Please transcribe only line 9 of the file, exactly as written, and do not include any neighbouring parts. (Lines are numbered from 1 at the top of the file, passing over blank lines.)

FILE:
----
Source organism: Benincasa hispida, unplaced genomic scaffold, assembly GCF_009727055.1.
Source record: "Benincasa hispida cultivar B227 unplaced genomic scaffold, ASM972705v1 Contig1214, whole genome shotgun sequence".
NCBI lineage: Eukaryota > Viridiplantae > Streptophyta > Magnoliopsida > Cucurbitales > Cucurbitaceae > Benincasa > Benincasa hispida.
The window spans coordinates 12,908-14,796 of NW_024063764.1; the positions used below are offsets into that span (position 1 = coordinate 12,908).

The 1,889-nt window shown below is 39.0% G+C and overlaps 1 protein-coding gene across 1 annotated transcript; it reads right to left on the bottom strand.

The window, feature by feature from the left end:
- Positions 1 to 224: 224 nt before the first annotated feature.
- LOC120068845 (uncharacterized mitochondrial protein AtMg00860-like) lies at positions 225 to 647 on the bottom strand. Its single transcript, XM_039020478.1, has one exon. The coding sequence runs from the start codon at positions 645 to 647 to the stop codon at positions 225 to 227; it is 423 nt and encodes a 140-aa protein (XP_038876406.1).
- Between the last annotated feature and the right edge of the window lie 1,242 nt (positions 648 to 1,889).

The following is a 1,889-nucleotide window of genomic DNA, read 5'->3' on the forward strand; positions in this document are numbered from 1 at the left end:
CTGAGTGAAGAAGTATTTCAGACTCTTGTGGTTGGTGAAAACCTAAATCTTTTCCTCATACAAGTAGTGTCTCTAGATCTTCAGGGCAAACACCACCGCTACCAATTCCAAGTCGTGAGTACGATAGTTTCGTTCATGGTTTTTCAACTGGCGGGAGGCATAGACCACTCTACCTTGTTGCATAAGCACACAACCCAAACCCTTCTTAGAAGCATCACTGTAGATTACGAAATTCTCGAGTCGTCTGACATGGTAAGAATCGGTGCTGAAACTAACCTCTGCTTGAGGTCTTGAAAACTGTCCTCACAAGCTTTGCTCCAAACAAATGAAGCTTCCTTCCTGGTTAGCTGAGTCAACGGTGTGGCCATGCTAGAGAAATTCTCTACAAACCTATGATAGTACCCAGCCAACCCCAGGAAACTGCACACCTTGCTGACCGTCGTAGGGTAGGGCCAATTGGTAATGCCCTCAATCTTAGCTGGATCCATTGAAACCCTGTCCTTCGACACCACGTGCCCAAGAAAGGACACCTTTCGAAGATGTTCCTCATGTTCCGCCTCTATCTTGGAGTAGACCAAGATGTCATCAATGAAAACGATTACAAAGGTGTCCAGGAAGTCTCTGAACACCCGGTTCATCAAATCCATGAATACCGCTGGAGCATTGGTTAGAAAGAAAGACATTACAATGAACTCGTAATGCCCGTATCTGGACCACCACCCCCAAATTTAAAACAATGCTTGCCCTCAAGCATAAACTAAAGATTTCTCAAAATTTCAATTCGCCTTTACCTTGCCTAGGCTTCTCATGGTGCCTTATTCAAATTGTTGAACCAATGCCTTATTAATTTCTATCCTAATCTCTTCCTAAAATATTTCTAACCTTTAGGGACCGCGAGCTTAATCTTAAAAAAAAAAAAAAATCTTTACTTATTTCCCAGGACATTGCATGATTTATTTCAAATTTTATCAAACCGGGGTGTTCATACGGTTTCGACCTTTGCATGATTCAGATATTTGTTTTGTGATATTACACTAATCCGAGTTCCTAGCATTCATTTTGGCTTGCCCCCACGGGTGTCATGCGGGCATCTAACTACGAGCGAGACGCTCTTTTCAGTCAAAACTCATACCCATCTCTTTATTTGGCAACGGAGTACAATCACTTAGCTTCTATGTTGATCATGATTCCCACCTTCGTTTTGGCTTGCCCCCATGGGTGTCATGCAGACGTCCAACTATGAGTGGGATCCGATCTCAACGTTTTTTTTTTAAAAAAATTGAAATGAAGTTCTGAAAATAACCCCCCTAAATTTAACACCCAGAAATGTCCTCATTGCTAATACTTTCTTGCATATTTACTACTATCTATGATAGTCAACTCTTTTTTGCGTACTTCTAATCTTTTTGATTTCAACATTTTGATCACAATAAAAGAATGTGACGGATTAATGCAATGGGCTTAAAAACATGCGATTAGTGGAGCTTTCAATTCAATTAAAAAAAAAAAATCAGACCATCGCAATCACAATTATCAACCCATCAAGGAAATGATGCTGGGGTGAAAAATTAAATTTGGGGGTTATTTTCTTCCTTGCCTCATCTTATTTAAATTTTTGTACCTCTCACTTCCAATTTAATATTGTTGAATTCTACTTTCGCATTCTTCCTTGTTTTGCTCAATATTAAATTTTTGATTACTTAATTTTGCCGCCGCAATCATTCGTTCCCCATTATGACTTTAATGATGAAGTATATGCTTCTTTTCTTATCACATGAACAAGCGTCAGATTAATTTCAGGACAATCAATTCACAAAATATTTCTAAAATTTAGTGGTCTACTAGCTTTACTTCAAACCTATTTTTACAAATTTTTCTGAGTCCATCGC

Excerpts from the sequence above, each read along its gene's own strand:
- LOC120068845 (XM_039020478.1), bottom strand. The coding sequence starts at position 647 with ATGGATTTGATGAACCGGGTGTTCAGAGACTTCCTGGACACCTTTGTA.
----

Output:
- Between the last annotated feature and the right edge of the window lie 1,242 nt (positions 648 to 1,889).